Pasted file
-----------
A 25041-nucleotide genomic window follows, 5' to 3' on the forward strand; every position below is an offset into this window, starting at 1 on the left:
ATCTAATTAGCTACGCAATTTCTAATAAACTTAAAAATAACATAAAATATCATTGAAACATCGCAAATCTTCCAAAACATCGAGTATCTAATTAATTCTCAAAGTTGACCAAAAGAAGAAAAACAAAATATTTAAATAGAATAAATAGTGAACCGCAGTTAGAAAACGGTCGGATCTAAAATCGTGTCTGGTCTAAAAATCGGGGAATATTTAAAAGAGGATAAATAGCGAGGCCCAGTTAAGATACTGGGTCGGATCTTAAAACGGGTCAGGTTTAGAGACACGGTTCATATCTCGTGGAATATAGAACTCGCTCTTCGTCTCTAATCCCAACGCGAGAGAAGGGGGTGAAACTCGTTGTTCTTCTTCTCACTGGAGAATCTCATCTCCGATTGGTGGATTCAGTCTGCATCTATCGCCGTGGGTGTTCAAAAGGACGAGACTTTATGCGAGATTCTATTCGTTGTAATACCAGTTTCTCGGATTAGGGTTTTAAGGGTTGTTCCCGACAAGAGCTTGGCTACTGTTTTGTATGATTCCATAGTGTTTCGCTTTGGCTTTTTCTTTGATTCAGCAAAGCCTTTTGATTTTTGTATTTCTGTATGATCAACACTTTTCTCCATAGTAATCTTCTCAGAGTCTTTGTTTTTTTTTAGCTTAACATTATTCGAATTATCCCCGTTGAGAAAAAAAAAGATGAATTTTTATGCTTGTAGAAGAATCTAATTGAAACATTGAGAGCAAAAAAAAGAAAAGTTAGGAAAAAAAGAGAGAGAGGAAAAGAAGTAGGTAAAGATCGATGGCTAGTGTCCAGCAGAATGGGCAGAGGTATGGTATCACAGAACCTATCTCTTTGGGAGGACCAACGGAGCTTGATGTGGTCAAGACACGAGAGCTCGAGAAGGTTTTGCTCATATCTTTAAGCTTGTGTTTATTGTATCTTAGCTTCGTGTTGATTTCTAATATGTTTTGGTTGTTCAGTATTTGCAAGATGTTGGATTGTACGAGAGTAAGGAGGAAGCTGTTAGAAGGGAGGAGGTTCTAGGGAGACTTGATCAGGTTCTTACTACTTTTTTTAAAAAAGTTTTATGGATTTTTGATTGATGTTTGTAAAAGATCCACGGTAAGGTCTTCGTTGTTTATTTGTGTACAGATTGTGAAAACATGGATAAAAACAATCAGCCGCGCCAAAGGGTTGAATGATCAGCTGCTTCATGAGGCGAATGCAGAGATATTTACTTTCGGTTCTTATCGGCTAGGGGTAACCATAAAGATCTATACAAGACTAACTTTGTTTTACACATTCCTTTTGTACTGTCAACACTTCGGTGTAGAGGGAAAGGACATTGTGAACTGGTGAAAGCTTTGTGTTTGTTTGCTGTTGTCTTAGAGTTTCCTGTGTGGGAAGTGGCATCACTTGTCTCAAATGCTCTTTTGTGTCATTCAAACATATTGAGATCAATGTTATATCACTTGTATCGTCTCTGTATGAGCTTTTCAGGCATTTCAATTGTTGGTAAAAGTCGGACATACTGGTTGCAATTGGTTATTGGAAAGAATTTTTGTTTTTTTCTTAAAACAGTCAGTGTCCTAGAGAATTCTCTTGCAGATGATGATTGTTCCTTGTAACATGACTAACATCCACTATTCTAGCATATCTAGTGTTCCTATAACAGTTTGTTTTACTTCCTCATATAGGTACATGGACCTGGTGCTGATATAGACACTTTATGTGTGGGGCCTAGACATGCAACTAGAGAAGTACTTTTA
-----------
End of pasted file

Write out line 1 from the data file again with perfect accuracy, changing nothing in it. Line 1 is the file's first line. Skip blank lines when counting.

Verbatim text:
A 25041-nucleotide genomic window follows, 5' to 3' on the forward strand; every position below is an offset into this window, starting at 1 on the left: